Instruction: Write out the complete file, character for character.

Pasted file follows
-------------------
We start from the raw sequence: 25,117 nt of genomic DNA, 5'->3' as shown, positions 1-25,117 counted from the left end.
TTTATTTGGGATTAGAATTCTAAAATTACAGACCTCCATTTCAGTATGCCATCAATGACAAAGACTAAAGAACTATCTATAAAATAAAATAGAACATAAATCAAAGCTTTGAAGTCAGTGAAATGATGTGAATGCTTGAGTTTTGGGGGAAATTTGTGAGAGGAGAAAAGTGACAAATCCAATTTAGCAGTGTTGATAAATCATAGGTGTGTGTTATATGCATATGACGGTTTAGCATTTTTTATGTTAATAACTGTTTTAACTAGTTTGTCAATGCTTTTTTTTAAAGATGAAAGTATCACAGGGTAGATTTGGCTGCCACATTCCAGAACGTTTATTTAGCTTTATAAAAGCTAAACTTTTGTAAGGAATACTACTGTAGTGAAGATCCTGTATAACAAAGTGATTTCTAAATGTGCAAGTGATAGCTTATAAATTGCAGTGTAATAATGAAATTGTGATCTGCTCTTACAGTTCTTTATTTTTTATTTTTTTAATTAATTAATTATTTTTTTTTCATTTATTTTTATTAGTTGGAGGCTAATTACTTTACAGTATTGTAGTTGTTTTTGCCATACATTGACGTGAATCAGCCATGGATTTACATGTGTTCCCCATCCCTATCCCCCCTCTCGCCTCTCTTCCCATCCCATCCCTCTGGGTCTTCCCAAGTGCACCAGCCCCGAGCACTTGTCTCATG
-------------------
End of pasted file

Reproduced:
We start from the raw sequence: 25,117 nt of genomic DNA, 5'->3' as shown, positions 1-25,117 counted from the left end.
TTTATTTGGGATTAGAATTCTAAAATTACAGACCTCCATTTCAGTATGCCATCAATGACAAAGACTAAAGAACTATCTATAAAATAAAATAGAACATAAATCAAAGCTTTGAAGTCAGTGAAATGATGTGAATGCTTGAGTTTTGGGGGAAATTTGTGAGAGGAGAAAAGTGACAAATCCAATTTAGCAGTGTTGATAAATCATAGGTGTGTGTTATATGCATATGACGGTTTAGCATTTTTTATGTTAATAACTGTTTTAACTAGTTTGTCAATGCTTTTTTTTAAAGATGAAAGTATCACAGGGTAGATTTGGCTGCCACATTCCAGAACGTTTATTTAGCTTTATAAAAGCTAAACTTTTGTAAGGAATACTACTGTAGTGAAGATCCTGTATAACAAAGTGATTTCTAAATGTGCAAGTGATAGCTTATAAATTGCAGTGTAATAATGAAATTGTGATCTGCTCTTACAGTTCTTTATTTTTTATTTTTTTAATTAATTAATTATTTTTTTTTCATTTATTTTTATTAGTTGGAGGCTAATTACTTTACAGTATTGTAGTTGTTTTTGCCATACATTGACGTGAATCAGCCATGGATTTACATGTGTTCCCCATCCCTATCCCCCCTCTCGCCTCTCTTCCCATCCCATCCCTCTGGGTCTTCCCAAGTGCACCAGCCCCGAGCACTTGTCTCATG